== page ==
“The Groundhog Day nature of today’s markets continues to be in evidence at the start of the week as again the spotlight is on the battered trade relations between the US and China,” says AJ Bell Investment Director Russ Mould.
“This, plus continuing instability in Hong Kong, put Asian markets under pressure, although the FTSE 100 was only down a handful of points early on.
“The reasonably robust open on the UK market probably reflects some optimism that talks lined up at the end of this week between Beijing and Washington will make progress but it would be wise to adopt a ‘one bitten, twice shy’ attitude given previous hopes for a resolution have been dashed.
“With relatively few big economic announcements scheduled, the destiny of Sino-US trade relations and Brexit negotiations are likely to take centre stage, with a move towards an agreement between the EU and UK probably required this week if a no deal outcome or further delays are to be avoided.
“What happens on both sides of the Atlantic over the coming days could set the tone for equities in the remainder of 2019 and beyond."
“Insulation specialist SIG is the latest in a growing list of companies to sell off non-core assets. Given the gloomy market backdrop, one would suggest this trend has further to run.
“When times get tough businesses take a hard look at their assets and work out whether they would be better off having a tighter focus, concentrating on fewer things and doing them better.
“The key challenge is not to sell anything that could be a good earnings driver in more buoyant market conditions.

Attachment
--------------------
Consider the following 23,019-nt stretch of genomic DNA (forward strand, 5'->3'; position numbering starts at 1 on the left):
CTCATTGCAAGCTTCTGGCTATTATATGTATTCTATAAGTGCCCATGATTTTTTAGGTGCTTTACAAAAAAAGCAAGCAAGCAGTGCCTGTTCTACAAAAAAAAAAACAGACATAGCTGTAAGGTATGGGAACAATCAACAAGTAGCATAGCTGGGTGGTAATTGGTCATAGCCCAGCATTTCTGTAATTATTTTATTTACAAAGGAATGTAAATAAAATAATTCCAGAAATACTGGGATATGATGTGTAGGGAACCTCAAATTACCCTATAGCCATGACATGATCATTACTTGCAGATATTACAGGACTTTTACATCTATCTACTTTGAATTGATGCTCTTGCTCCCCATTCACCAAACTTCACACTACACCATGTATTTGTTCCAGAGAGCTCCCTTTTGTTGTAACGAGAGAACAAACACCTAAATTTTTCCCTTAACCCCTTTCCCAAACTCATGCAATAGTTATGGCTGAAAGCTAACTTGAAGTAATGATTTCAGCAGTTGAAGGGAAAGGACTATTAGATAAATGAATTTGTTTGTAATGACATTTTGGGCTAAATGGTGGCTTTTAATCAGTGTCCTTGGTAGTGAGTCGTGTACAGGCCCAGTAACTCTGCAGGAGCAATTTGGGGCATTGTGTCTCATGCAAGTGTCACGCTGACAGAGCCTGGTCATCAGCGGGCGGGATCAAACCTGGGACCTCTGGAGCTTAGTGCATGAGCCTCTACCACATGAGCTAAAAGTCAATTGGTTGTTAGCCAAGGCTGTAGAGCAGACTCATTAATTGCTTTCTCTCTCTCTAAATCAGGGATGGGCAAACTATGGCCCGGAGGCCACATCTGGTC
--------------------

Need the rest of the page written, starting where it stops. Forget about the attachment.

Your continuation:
“SIG has issued numerous profit warnings in the past few years as the UK construction market goes through a very difficult patch. Right-sizing its business now could be a sensible thing to do, particularly as it is managing to sell assets on decent valuation multiples.
“Builders’ merchant Grafton recently offloaded its Plumbase UK plumbing and heating products arm and Belgian operations. Property group Unite has sold nearly £200 million of assets in the past few weeks, saying the disposals support a strategy of recycling assets to improve portfolio quality and maintain financial discipline.
“Shopping centre investor Hammerson has sold more than £500m worth of assets this year as it tries to strengthen its balance sheet and focus on the better quality properties in its portfolio amid a very difficult time for retail real estate.
“In the case of Workspace, the service office group last week sold a property in London at a 47% premium to book value, saying that was ‘well ahead’ of the return it could have achieved from redeveloping the asset.”
These articles are for information purposes only and are not a personal recommendation or advice.
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